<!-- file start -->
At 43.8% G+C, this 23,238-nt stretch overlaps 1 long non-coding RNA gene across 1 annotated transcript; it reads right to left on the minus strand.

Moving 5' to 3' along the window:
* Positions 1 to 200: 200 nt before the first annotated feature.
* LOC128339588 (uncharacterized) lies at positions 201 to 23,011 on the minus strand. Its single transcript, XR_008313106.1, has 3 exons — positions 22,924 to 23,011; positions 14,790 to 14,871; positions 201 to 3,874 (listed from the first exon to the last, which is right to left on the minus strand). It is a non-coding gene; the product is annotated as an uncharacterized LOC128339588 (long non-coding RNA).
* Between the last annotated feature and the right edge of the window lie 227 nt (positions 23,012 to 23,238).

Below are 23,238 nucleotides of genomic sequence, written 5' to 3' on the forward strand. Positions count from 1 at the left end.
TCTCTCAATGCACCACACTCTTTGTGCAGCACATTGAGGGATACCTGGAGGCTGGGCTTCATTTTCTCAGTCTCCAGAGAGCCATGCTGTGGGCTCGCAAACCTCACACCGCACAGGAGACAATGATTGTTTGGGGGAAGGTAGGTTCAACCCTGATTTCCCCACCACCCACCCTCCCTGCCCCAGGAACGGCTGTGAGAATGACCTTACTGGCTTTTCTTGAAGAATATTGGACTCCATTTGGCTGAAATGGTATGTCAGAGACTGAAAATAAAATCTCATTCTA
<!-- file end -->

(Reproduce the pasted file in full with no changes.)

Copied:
At 43.8% G+C, this 23,238-nt stretch overlaps 1 long non-coding RNA gene across 1 annotated transcript; it reads right to left on the minus strand.

Moving 5' to 3' along the window:
* Positions 1 to 200: 200 nt before the first annotated feature.
* LOC128339588 (uncharacterized) lies at positions 201 to 23,011 on the minus strand. Its single transcript, XR_008313106.1, has 3 exons — positions 22,924 to 23,011; positions 14,790 to 14,871; positions 201 to 3,874 (listed from the first exon to the last, which is right to left on the minus strand). It is a non-coding gene; the product is annotated as an uncharacterized LOC128339588 (long non-coding RNA).
* Between the last annotated feature and the right edge of the window lie 227 nt (positions 23,012 to 23,238).

Below are 23,238 nucleotides of genomic sequence, written 5' to 3' on the forward strand. Positions count from 1 at the left end.
TCTCTCAATGCACCACACTCTTTGTGCAGCACATTGAGGGATACCTGGAGGCTGGGCTTCATTTTCTCAGTCTCCAGAGAGCCATGCTGTGGGCTCGCAAACCTCACACCGCACAGGAGACAATGATTGTTTGGGGGAAGGTAGGTTCAACCCTGATTTCCCCACCACCCACCCTCCCTGCCCCAGGAACGGCTGTGAGAATGACCTTACTGGCTTTTCTTGAAGAATATTGGACTCCATTTGGCTGAAATGGTATGTCAGAGACTGAAAATAAAATCTCATTCTA